We have candidates for a few of those positions but we really need volunteers for the following positions:

-Advocacy director

-Communications director

The advocacy director follows issues relating to the Peace Corps, to Guinea and to international development and keeps the membership informed of key concerns.

The communications director is responsible for any communications that might occur with outside organizations, such as other Friends of * organizations. The communications director is also the point person for the newsletter coordinator, web admin and blogmaster

If you have questions about or want to know more about advocacy or communications, please contact me Brian Farenell at communications @ as I have served in both positions.

Nominations will be accepted through Wednesday February 28. Ballots will be emailed to all FOG members on March 1. Elections will be during the period of March 1-15. And new officers will start on shortly thereafter, though outgoing officers will remain available in the beginning to assist with the transition period.

If you are a member of FOG and would like to volunteer for one of these positions or have any other questions, please contact Elections Coordinator Woody Collahan at fogelections2007 @

Thank you.

Wednesday, February 14, 2007

[NGO/Guinean news] ICG report on situation in Guinea

Friends of Guinea's newsletter editor Woody Collahan pointed out that the International Crisis Group has issued a new report on the situation in Guinea. The full report is available only in French but a comprehensive summary in English is available on the ICG's website.

Tuesday, February 13, 2007

[Guinean news] Media activity halted on first full day of martial law, many Americans to be evacuated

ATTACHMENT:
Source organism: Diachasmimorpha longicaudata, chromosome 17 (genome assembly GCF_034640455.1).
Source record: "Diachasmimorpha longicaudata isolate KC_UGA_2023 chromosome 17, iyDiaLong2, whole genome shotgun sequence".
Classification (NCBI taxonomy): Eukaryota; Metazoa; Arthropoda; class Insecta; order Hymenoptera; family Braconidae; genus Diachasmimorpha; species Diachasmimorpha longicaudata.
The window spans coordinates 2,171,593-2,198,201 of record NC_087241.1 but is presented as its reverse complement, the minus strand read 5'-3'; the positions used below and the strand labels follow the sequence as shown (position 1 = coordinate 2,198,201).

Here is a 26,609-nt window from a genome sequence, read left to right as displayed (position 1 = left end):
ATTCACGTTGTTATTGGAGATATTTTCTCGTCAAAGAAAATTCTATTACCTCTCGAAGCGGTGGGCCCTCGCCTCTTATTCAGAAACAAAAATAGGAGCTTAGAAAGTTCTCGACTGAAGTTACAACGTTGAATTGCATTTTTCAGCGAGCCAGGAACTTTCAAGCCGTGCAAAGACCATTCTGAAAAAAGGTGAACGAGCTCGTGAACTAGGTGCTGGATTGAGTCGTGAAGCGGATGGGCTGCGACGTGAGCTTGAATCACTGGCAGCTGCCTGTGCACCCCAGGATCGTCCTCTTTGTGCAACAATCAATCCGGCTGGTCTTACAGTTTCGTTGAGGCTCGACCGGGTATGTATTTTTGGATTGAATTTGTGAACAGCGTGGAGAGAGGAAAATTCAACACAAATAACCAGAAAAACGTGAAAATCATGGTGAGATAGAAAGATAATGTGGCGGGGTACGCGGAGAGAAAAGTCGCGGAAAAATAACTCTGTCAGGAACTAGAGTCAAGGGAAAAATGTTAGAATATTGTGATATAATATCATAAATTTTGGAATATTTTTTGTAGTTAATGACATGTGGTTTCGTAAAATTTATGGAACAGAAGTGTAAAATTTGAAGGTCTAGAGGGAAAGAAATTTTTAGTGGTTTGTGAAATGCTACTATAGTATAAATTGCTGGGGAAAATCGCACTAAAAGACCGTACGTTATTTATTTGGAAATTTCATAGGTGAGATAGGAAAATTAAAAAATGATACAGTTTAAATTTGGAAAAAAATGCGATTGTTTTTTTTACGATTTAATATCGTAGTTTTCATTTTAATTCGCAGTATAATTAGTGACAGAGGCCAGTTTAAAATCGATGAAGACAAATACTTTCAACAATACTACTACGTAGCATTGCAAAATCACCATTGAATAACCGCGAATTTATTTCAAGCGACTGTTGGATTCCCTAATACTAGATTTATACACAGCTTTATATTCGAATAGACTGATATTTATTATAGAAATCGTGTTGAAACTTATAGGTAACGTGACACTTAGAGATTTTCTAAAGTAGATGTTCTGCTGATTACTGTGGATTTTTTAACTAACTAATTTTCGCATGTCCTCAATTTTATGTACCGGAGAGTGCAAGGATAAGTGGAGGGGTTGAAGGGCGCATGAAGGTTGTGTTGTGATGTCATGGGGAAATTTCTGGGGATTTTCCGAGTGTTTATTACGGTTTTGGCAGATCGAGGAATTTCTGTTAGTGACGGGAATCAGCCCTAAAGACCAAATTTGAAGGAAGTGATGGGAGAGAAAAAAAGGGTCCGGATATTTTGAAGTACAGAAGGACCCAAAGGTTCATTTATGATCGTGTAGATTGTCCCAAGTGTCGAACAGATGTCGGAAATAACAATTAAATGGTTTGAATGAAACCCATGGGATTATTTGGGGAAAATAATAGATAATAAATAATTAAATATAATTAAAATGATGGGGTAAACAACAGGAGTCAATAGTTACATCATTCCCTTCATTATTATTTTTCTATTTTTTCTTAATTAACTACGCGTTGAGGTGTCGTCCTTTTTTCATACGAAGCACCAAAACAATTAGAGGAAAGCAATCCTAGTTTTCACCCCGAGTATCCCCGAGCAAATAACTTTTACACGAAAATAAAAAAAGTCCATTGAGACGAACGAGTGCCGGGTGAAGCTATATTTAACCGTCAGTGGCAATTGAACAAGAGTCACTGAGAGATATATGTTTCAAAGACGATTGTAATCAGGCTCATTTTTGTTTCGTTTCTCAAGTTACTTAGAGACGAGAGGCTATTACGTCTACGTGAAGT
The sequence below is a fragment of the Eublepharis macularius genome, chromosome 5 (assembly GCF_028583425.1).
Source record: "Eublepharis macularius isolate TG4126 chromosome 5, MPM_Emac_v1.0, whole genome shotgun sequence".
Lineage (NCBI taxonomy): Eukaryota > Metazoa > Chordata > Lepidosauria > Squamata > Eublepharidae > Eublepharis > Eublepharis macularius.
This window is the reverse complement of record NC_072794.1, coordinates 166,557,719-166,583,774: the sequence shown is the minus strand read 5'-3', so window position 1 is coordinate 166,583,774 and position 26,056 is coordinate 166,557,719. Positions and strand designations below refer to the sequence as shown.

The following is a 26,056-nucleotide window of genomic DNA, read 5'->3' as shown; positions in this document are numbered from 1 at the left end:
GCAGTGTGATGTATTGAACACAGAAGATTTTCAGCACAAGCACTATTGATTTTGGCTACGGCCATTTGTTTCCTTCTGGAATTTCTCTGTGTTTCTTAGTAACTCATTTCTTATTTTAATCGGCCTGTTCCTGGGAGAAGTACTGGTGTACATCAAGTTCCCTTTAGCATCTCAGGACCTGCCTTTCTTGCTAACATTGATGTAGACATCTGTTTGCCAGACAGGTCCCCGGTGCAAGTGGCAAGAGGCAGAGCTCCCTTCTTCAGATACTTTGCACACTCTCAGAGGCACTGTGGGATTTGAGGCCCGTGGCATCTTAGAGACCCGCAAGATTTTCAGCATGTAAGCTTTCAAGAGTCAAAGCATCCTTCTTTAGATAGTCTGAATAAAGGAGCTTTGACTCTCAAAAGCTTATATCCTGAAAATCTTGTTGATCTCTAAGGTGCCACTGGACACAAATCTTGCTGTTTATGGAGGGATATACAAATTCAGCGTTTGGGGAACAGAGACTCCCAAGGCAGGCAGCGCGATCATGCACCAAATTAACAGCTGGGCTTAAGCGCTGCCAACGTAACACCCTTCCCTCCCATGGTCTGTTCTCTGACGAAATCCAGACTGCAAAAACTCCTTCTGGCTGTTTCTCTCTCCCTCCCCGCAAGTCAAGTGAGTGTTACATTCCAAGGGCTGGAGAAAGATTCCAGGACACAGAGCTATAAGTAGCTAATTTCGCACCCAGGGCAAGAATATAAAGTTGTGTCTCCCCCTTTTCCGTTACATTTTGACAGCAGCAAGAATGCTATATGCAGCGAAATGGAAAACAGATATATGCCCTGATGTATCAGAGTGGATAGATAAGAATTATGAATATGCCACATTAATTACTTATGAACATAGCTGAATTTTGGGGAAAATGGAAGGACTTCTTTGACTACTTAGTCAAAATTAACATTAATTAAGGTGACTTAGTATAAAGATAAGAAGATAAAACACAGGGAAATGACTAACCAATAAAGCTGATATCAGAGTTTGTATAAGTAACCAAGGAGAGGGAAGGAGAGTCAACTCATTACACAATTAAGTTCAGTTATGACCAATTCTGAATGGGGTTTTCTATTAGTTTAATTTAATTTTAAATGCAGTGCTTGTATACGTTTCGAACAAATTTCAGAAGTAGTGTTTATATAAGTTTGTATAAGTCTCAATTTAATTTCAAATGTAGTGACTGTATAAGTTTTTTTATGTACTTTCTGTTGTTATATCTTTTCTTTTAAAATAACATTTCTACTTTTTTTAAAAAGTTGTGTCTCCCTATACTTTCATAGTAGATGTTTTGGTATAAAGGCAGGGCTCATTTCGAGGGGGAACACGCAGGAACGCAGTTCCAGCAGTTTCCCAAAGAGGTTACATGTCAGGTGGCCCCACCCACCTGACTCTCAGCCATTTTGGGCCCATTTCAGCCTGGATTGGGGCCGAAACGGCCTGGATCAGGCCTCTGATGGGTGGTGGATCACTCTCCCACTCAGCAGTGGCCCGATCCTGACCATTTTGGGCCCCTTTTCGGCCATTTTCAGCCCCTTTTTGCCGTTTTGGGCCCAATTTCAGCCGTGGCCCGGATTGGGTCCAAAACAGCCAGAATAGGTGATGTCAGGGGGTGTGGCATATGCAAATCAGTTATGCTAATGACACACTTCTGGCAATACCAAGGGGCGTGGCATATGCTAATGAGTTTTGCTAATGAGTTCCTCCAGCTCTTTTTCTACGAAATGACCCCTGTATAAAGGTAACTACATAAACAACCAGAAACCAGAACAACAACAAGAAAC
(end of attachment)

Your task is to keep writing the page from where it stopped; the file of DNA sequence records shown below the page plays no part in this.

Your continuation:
In the first full day of martial law, Guinéenews notes that its reporting from Guinea is being seriously hampered as all cybercafés in Conakry have been shut down. It added that its "volunteer correspondents in Conakry who risk their lives to send dispatches can not work at this moment."

Radio France Internationale's FM broadcasting in Conakry has also been off the air.

Under the martial law decree ordered by the head of state Gen. Lansana Conté, Guineans are not allowed to leave their homes except between 4:00-8:00 PM. Even the Guinean Red Cross, which runs the country's only ambulance service, is grounded by the decree.

Despite martial law and the absolute power it gives to the army:

-A World Food Program warehouse in Kankan was looted and 450 metric tons of food stolen. In this time when Guineans are in an even more desperate situation because of the general strike and crackdown against it, the WFP was forced to temporarily suspend operations in Guinea;

-Gangs of machete-wielding young people prowled the streets of Conakry and its suburbs. Opposition leader Bâ Mamadou said, "Hooligans have taken control in a number of neighborhoods of the capital" and encouraged local communities to form crisis committees to address the situation;